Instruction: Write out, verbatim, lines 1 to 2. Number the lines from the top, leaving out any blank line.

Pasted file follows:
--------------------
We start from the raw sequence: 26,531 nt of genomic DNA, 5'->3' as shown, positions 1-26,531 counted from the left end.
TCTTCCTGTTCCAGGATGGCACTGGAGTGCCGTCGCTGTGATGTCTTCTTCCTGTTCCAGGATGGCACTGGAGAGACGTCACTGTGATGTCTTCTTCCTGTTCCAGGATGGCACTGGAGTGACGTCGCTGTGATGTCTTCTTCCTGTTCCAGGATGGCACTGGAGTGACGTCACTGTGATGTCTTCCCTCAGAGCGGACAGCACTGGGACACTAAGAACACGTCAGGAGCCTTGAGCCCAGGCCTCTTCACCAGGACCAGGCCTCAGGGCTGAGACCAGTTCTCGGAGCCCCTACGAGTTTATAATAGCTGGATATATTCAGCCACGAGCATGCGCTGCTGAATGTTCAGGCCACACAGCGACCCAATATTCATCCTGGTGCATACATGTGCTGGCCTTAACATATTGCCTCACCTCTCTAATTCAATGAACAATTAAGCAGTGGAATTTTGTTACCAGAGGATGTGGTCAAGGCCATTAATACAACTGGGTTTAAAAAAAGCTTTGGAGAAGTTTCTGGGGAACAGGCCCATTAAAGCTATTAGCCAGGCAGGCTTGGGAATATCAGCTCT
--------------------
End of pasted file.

We start from the raw sequence: 26,531 nt of genomic DNA, 5'->3' as shown, positions 1-26,531 counted from the left end.
TCTTCCTGTTCCAGGATGGCACTGGAGTGCCGTCGCTGTGATGTCTTCTTCCTGTTCCAGGATGGCACTGGAGAGACGTCACTGTGATGTCTTCTTCCTGTTCCAGGATGGCACTGGAGTGACGTCGCTGTGATGTCTTCTTCCTGTTCCAGGATGGCACTGGAGTGACGTCACTGTGATGTCTTCCCTCAGAGCGGACAGCACTGGGACACTAAGAACACGTCAGGAGCCTTGAGCCCAGGCCTCTTCACCAGGACCAGGCCTCAGGGCTGAGACCAGTTCTCGGAGCCCCTACGAGTTTATAATAGCTGGATATATTCAGCCACGAGCATGCGCTGCTGAATGTTCAGGCCACACAGCGACCCAATATTCATCCTGGTGCATACATGTGCTGGCCTTAACATATTGCCTCACCTCTCTAATTCAATGAACAATTAAGCAGTGGAATTTTGTTACCAGAGGATGTGGTCAAGGCCATTAATACAACTGGGTTTAAAAAAAGCTTTGGAGAAGTTTCTGGGGAACAGGCCCATTAAAGCTATTAGCCAGGCAGGCTTGGGAATATCAGCTCT